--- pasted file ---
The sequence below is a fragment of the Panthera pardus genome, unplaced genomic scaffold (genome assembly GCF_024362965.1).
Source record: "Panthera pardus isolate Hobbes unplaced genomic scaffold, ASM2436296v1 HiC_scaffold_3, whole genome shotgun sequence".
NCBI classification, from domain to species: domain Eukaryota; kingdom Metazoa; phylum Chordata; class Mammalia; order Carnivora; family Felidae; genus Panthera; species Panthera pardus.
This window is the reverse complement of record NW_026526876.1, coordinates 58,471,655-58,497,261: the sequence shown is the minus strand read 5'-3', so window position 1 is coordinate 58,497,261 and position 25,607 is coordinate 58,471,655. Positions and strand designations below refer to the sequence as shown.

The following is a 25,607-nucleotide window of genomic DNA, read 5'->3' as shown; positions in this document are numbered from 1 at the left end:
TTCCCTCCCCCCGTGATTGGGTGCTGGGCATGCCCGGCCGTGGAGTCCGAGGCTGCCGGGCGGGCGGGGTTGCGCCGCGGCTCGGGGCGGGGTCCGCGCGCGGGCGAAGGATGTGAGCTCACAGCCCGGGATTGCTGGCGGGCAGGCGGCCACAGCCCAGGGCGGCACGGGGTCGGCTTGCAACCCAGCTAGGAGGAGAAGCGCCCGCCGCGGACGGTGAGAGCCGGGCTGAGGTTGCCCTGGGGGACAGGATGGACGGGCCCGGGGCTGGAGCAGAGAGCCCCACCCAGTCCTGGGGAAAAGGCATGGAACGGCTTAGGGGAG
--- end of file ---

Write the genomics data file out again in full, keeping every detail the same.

The sequence below is a fragment of the Panthera pardus genome, unplaced genomic scaffold (genome assembly GCF_024362965.1).
Source record: "Panthera pardus isolate Hobbes unplaced genomic scaffold, ASM2436296v1 HiC_scaffold_3, whole genome shotgun sequence".
NCBI classification, from domain to species: domain Eukaryota; kingdom Metazoa; phylum Chordata; class Mammalia; order Carnivora; family Felidae; genus Panthera; species Panthera pardus.
This window is the reverse complement of record NW_026526876.1, coordinates 58,471,655-58,497,261: the sequence shown is the minus strand read 5'-3', so window position 1 is coordinate 58,497,261 and position 25,607 is coordinate 58,471,655. Positions and strand designations below refer to the sequence as shown.

The following is a 25,607-nucleotide window of genomic DNA, read 5'->3' as shown; positions in this document are numbered from 1 at the left end:
TTCCCTCCCCCCGTGATTGGGTGCTGGGCATGCCCGGCCGTGGAGTCCGAGGCTGCCGGGCGGGCGGGGTTGCGCCGCGGCTCGGGGCGGGGTCCGCGCGCGGGCGAAGGATGTGAGCTCACAGCCCGGGATTGCTGGCGGGCAGGCGGCCACAGCCCAGGGCGGCACGGGGTCGGCTTGCAACCCAGCTAGGAGGAGAAGCGCCCGCCGCGGACGGTGAGAGCCGGGCTGAGGTTGCCCTGGGGGACAGGATGGACGGGCCCGGGGCTGGAGCAGAGAGCCCCACCCAGTCCTGGGGAAAAGGCATGGAACGGCTTAGGGGAG